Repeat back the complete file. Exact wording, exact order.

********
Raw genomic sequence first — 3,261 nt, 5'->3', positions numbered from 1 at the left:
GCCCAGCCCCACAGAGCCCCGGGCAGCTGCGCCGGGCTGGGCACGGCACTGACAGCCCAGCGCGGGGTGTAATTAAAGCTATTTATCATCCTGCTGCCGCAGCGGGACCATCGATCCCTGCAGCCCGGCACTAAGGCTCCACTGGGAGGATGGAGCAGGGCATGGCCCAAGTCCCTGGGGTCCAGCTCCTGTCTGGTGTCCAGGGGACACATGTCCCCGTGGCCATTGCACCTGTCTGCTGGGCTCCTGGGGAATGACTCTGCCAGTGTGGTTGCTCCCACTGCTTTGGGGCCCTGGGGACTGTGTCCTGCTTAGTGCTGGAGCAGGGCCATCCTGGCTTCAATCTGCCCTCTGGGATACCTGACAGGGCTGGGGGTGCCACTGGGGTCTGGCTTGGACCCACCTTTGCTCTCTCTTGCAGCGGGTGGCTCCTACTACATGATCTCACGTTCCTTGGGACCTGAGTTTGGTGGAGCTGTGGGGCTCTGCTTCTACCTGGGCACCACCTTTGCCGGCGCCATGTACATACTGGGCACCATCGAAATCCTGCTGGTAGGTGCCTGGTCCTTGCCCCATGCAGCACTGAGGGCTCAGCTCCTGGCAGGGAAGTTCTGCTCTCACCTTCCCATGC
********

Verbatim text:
Raw genomic sequence first — 3,261 nt, 5'->3', positions numbered from 1 at the left:
GCCCAGCCCCACAGAGCCCCGGGCAGCTGCGCCGGGCTGGGCACGGCACTGACAGCCCAGCGCGGGGTGTAATTAAAGCTATTTATCATCCTGCTGCCGCAGCGGGACCATCGATCCCTGCAGCCCGGCACTAAGGCTCCACTGGGAGGATGGAGCAGGGCATGGCCCAAGTCCCTGGGGTCCAGCTCCTGTCTGGTGTCCAGGGGACACATGTCCCCGTGGCCATTGCACCTGTCTGCTGGGCTCCTGGGGAATGACTCTGCCAGTGTGGTTGCTCCCACTGCTTTGGGGCCCTGGGGACTGTGTCCTGCTTAGTGCTGGAGCAGGGCCATCCTGGCTTCAATCTGCCCTCTGGGATACCTGACAGGGCTGGGGGTGCCACTGGGGTCTGGCTTGGACCCACCTTTGCTCTCTCTTGCAGCGGGTGGCTCCTACTACATGATCTCACGTTCCTTGGGACCTGAGTTTGGTGGAGCTGTGGGGCTCTGCTTCTACCTGGGCACCACCTTTGCCGGCGCCATGTACATACTGGGCACCATCGAAATCCTGCTGGTAGGTGCCTGGTCCTTGCCCCATGCAGCACTGAGGGCTCAGCTCCTGGCAGGGAAGTTCTGCTCTCACCTTCCCATGC